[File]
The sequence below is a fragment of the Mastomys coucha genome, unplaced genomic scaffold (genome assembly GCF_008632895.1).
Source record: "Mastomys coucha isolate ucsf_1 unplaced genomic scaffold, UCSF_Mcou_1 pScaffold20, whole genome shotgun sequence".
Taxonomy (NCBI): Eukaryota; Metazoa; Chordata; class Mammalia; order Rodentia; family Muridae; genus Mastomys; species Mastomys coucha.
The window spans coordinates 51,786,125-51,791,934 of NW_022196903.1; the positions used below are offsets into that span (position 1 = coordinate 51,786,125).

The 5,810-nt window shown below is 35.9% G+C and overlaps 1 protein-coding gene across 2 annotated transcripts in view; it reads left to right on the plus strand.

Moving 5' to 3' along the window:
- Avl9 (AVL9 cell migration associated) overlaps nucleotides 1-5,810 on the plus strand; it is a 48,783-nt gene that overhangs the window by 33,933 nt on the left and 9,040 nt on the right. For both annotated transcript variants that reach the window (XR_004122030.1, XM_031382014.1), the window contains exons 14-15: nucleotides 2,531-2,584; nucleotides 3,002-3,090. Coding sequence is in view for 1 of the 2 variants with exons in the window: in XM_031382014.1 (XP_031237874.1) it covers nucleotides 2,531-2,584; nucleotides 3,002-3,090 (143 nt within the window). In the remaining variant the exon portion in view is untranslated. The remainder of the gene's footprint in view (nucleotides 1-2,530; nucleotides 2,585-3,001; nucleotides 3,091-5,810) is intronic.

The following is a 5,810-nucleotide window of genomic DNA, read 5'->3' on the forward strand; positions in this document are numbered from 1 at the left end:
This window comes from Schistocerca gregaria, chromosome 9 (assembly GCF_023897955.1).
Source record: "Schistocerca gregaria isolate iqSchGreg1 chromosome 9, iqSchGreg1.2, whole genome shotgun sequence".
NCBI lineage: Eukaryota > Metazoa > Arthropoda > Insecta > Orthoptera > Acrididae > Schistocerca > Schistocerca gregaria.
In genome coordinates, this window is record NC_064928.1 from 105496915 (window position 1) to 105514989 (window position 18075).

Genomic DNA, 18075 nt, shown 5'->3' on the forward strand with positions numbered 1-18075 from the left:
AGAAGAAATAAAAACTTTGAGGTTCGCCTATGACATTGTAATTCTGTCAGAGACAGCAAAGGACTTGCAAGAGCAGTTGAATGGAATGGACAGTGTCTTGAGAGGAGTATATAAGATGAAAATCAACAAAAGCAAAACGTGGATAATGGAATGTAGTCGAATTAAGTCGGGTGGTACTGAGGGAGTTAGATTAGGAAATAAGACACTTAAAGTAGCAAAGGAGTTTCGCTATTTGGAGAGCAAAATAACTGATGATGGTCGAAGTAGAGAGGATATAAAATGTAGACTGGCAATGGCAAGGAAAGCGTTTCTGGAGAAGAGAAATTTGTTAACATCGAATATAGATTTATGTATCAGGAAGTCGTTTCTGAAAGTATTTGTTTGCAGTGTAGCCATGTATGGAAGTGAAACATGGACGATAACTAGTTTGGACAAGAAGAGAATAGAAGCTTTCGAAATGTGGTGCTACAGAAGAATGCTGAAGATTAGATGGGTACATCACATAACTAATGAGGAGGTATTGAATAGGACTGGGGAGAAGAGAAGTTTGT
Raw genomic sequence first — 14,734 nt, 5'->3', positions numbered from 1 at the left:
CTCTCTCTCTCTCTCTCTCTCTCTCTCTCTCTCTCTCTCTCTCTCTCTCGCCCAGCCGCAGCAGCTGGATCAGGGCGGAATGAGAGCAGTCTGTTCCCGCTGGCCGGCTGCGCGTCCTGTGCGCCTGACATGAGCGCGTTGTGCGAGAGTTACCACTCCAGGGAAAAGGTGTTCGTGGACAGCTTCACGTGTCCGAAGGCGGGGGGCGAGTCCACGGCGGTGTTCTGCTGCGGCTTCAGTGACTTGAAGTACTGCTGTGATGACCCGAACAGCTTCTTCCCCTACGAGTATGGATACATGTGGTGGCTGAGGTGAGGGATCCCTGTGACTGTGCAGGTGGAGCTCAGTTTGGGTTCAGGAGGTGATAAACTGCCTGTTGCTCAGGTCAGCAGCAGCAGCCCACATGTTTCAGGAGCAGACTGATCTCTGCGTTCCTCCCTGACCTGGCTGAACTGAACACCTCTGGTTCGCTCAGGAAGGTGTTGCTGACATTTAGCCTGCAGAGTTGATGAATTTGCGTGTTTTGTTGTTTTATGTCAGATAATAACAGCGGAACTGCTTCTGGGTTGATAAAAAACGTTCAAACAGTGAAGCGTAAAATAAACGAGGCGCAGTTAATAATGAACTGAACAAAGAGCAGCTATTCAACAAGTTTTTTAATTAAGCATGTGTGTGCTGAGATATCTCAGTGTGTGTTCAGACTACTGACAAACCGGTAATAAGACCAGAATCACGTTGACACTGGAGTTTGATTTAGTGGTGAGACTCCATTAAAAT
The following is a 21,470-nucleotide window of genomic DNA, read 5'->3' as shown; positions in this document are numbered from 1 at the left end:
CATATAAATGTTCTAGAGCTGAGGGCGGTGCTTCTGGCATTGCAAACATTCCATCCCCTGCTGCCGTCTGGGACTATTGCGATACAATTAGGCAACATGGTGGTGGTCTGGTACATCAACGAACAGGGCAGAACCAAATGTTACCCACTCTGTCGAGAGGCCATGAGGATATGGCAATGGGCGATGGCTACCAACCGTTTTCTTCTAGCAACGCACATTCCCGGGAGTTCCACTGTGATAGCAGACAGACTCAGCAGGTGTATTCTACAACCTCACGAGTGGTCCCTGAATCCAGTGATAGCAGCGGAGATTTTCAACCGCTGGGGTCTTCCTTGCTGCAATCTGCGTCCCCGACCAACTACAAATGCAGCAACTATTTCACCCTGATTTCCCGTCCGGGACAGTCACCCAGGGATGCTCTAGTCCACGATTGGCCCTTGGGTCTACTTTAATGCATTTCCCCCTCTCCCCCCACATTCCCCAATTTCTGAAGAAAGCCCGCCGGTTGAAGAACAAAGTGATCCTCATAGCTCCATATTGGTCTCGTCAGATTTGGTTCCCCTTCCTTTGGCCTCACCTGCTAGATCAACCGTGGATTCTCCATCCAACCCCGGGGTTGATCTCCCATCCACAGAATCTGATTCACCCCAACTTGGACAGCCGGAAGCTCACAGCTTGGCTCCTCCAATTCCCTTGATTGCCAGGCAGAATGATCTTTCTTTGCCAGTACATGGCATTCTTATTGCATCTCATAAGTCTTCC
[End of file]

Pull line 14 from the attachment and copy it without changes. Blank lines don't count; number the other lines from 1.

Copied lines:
AGAAGAAATAAAAACTTTGAGGTTCGCCTATGACATTGTAATTCTGTCAGAGACAGCAAAGGACTTGCAAGAGCAGTTGAATGGAATGGACAGTGTCTTGAGAGGAGTATATAAGATGAAAATCAACAAAAGCAAAACGTGGATAATGGAATGTAGTCGAATTAAGTCGGGTGGTACTGAGGGAGTTAGATTAGGAAATAAGACACTTAAAGTAGCAAAGGAGTTTCGCTATTTGGAGAGCAAAATAACTGATGATGGTCGAAGTAGAGAGGATATAAAATGTAGACTGGCAATGGCAAGGAAAGCGTTTCTGGAGAAGAGAAATTTGTTAACATCGAATATAGATTTATGTATCAGGAAGTCGTTTCTGAAAGTATTTGTTTGCAGTGTAGCCATGTATGGAAGTGAAACATGGACGATAACTAGTTTGGACAAGAAGAGAATAGAAGCTTTCGAAATGTGGTGCTACAGAAGAATGCTGAAGATTAGATGGGTACATCACATAACTAATGAGGAGGTATTGAATAGGACTGGGGAGAAGAGAAGTTTGT